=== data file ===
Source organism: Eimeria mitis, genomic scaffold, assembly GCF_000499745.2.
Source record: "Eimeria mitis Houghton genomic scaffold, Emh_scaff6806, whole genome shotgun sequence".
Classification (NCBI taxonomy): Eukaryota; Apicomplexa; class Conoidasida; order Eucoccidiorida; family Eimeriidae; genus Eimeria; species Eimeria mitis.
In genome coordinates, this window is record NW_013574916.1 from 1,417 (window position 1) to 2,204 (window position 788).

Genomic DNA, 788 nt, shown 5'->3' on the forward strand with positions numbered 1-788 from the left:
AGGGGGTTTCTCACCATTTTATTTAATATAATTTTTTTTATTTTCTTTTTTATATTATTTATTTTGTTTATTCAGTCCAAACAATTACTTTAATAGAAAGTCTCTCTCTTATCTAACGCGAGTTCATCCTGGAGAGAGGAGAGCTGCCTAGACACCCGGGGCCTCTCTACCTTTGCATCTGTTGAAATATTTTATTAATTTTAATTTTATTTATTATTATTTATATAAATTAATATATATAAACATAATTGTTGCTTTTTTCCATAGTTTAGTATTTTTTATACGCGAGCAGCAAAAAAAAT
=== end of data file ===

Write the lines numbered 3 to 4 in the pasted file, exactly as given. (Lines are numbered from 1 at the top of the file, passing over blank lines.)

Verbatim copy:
Classification (NCBI taxonomy): Eukaryota; Apicomplexa; class Conoidasida; order Eucoccidiorida; family Eimeriidae; genus Eimeria; species Eimeria mitis.
In genome coordinates, this window is record NW_013574916.1 from 1,417 (window position 1) to 2,204 (window position 788).